Power Consumption and Thermal Performance

The power consumption at the wall was measured with a 1080p display being driven through the HDMI port. In the graphs below, we compare the idle and load power of the Intel NUC5i5RYK (Enthusiast) with other low power PCs evaluated before. For load power consumption, we ran Furmark 1.12.0 and Prime95 v27.9 together. The numbers are not beyond the realm of reason for the combination of hardware components in the machine.

Idle Power Consumption

Load Power Consumption (Prime95 + FurMark)

By default, the BIOS puts the unit in the maximum power consumption / performance mode. The above numbers are with those default settings. It is possible for the end-user to drive down the numbers further with tweaks in the BIOS (at the cost of performance)

In terms of thermal design, the NUC5i5RYK is no different from the Haswell NUC. There are ventilation slots on the side and a small fan directly beneath the lid helps draw in air over the heatsink that is placed behind the slots. On the other side, the lid has a thermal protection strip adhered to it such that it gets placed directly over the M.2 SSD. This ensures proper cooling for the storage media (an issue that one of the previous generation NUCs faced). In order to evaluate the thermal performance, we started with the system at idle, followed by 30 minutes of pure CPU loading. This was followed by another 30 minutes of both CPU and GPU being loaded simultaneously. After this, the CPU load was removed, allowing the GPU to be loaded alone for another 30 minutes.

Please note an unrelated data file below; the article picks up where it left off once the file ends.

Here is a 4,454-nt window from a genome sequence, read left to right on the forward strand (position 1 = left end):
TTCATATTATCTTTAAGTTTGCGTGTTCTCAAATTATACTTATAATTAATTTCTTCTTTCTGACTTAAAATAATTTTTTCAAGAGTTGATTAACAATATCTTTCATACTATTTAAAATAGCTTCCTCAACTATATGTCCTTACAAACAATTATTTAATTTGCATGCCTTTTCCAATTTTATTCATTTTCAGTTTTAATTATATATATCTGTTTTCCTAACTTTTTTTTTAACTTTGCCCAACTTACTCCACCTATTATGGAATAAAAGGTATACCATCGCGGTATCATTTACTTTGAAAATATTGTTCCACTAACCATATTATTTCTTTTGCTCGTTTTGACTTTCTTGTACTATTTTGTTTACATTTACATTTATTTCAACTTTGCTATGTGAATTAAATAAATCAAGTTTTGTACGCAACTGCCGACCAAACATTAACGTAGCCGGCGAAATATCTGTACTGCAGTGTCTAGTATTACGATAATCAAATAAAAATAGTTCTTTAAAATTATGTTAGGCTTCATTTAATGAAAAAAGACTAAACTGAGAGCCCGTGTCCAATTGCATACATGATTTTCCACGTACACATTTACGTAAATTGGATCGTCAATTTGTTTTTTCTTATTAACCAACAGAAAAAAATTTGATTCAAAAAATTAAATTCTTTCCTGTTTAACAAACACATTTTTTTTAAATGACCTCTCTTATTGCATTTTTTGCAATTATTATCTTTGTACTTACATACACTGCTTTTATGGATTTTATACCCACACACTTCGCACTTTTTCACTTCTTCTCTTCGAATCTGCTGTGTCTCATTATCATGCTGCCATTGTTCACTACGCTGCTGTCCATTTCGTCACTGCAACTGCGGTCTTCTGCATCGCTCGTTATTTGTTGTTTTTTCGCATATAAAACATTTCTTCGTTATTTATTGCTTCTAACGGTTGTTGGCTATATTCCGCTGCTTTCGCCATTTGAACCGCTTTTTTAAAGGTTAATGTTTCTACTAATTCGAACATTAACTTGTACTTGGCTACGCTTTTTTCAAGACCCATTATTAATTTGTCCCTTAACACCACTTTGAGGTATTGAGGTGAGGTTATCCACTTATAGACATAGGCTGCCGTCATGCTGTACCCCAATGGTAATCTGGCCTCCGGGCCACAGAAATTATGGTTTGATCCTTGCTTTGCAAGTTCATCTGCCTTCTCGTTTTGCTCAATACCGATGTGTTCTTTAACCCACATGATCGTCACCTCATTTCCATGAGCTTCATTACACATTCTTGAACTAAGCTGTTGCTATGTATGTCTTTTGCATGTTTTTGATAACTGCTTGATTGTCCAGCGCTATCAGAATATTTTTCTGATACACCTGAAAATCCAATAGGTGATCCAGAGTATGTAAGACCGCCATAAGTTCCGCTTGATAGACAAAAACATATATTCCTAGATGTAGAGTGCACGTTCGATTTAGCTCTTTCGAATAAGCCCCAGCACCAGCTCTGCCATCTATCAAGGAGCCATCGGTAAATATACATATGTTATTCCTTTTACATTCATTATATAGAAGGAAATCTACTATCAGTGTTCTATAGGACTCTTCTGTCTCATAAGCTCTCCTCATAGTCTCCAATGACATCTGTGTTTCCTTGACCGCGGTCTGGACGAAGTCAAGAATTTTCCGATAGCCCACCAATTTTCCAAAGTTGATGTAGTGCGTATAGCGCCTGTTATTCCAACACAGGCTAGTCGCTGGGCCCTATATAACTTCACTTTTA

In the pure CPU loading scenario, the cpre frequencies stay well above the suggested base value of 1.6 GHz, thanks to the BIOS setting controlling the maximum allowed sustained power consumption. The turbo burst frequency of 2.7 GHz is observed only very briefly, and the cores settle down to between 2.4 and 2.5 GHz. We see the temperature stabilizing slightly above 80 C (despite the junction temperature being 105 C). On the other hand, when the CPU and GPU are both loaded, the frequencies drop down to around 1.3 GHz for the cores. The GPU is advertised to run at a base clock of 300 MHz, with a turbo mode of 950 MHz. The actual frequency stays above 700 MHz comfortably throughout our stress test. In the absence of any CPU load, the cores drop down to 800 MHz. The temperatures are also below 80 C throughout the time that the GPU is loaded up. The behavior of the clocks is similar to what we observed for the GIGABYTE Broadwell BRIX s.

The above graph presents the power consumption at the wall during the above thermal stress run. This shows that Intel has designed the NUC with a certain maximum power budget in mind, and the clocks of the CPU and GPU are adjusted depending on the load to obey that configurable TDP. One interesting aspect is that the GPU clock at idle is always reported to be 900 MHz by various tools. We assume there is some sort of inner clock-gating going on beyond the observation point. Otherwise, it is possible to drive down the idle power consumption even further. The thermal performance of the enthusiast build was along the same lines, with a cap of around 34 W for the maximum power consumption at the wall.